Berlitz Cruising & Cruise Ships 2017 (Berlitz Cruise Guide) (2016)
Ship: 361 out of 500
Accommodation: 143 out of 200
Food: 223 out of 400
Service: 251 out of 400
Entertainment: 76 out of 100
Cruise: 273 out of 400
Overall Score: 1327 out of 2000
Carnival Pride Statistics
Size: Large Resort Ship
Cruise Line: Carnival Cruise Lines
Former Names: none
IMO Number: 9223954
Builder: Kvaerner Masa-Yards (Finland)
Original Cost: $375 million
Entered Service: Jan 2002
Length (ft/m): 959.6/292.5
Beam (ft/m): 105.6/32.2
Draft (ft/m): 25.5/7.8
Propulsion/Propellers: diesel-electric (62,370kW)/2 azimuthing pods
Passenger Decks: 12
Total Crew: 1,029
Passengers (lower beds): 2,124
Passenger Space Ratio (lower beds): 40.4
Passenger/Crew Ratio (lower beds): 2.2
Cabins (total): 1,062
Size Range (sq ft/m): 185.0-490.0/17.1-45.5
Cabins (for one person): 0
Cabins (with private balcony): 750
Cabins (wheelchair accessible): 16
Wheelchair accessibility: Good
Cabin Current: 110 volts
Casino (gaming tables): Yes
Slot Machines: Yes
Swimming Pools: 3 (1 w/ sliding glass dome)
Hot Tubs (on deck): 5
Self-Service Launderette: Yes
Dedicated Cinema/Seats: No
Onboard currency: US$
Try this ship for a fun-filled, contemporary family-friendly cruise
Overview. Carnival Pride is sister to Carnival Legend, Carnival Miracle, and Carnival Spirit, and shares the same layout and configuration. It was designed with families in mind, and there are plenty of entertainment facilities. The kids should have a great time.
The Ship. While the open deck and sunbathing space is not extensive, there are two swimming pools, and one can be covered by a sliding glass dome in case of inclement weather. An extra-charge, adults-only area, Sanctuary, has its own bar, pool, hot tub, and other facilities. Located at the aft of the ship on Lido Deck, it is a good area for anyone wanting to have a quieter space for sunbathing and relaxation.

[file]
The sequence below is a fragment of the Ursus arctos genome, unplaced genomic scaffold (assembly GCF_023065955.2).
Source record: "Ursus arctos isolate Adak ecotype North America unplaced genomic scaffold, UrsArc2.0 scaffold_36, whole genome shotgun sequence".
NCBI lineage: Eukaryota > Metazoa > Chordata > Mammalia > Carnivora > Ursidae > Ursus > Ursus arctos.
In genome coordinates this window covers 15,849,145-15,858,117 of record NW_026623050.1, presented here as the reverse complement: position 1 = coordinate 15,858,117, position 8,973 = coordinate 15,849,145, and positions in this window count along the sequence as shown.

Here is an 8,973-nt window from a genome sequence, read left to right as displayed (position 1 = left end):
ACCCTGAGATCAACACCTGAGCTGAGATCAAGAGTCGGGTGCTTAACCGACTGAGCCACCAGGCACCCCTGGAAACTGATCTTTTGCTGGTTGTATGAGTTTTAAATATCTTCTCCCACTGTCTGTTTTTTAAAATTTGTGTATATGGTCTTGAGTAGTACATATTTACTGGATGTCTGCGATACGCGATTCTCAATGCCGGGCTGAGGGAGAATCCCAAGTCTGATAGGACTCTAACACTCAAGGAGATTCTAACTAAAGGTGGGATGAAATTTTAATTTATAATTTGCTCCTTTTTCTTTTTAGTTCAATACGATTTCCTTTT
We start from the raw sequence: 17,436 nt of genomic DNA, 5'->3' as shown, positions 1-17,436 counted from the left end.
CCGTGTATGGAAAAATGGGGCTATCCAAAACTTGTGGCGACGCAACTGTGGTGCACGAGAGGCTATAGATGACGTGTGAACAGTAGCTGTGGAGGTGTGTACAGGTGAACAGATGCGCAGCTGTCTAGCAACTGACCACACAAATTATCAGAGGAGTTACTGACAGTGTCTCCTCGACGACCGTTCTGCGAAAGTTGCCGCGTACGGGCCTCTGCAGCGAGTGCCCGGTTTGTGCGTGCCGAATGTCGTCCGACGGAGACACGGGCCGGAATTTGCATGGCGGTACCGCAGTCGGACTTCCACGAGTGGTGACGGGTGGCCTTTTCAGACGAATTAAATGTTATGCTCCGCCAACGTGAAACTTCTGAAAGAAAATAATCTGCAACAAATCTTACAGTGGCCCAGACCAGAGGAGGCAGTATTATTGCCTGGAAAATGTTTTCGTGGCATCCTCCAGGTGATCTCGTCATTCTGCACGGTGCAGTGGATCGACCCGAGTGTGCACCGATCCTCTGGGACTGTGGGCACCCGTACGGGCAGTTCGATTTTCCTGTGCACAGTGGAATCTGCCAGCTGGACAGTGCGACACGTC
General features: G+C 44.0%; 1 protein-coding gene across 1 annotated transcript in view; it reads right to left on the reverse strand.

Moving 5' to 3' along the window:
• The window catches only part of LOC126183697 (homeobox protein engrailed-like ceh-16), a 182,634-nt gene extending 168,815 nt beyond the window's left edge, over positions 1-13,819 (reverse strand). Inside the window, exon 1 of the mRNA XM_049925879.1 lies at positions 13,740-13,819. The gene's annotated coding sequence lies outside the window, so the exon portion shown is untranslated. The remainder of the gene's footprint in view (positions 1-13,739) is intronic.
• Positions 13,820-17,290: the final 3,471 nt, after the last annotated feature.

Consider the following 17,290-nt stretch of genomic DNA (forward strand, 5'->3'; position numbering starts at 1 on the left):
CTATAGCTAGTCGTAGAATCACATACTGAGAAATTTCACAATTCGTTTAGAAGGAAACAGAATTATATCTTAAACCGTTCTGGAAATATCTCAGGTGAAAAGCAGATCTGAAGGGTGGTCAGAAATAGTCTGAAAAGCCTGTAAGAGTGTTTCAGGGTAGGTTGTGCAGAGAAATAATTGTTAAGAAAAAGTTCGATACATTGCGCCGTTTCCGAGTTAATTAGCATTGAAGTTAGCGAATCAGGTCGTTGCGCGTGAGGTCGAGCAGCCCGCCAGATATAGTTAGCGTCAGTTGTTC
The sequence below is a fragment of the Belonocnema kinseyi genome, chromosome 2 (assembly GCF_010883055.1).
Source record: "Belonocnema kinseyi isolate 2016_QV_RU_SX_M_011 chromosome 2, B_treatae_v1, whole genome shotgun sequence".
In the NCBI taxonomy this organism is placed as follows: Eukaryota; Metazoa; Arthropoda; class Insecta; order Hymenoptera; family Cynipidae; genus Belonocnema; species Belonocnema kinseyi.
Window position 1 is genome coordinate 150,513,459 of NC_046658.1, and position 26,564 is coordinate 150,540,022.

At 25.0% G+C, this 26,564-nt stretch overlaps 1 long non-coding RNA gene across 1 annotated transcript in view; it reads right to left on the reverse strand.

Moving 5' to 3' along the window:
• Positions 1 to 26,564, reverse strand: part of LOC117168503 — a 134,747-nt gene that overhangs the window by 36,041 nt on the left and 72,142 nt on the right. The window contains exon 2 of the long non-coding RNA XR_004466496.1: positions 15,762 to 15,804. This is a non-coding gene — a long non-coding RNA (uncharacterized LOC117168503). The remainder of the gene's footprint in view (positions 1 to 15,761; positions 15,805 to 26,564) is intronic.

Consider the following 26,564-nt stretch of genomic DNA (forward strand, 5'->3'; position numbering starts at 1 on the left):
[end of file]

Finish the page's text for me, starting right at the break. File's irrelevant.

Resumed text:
Inside, the interior decor is very artistic - with art being the theme. Even the elevator doors and interiors contain reproductions (blown-up, grainy photographic copies) of some the great masters such as Gauguin, Matisse, and Jacopo Vignali. Throughout the rest of the ship, you’ll see lots of nude figures - all reproductions from the Renaissance period. It’s all a bit of an eclectic mix. Somehow, it all works - well, sort of!
An interior walkway, named the Yellow Brick Road, connects many of the major public rooms on Atlantic Deck, one deck above Promenade Deck, which also sports a number of public rooms, including a large Club Merlin Casino (you have to walk though it to get to the main level of the showlounge from the restaurant, which is located aft).
The colorful atrium lobby, which spans eight decks, has wall decorations best seen from any of the multiple viewing balconies on any deck above the main lobby level. Take a drink from the lobby bar and look upwards - the surroundings are visually stunning. You’ll see a 37ft (11m) -tall reproduction of Raphael’s Nymph Galatea - best seen from any of the multiple viewing balconies on each deck above the main lobby deck level.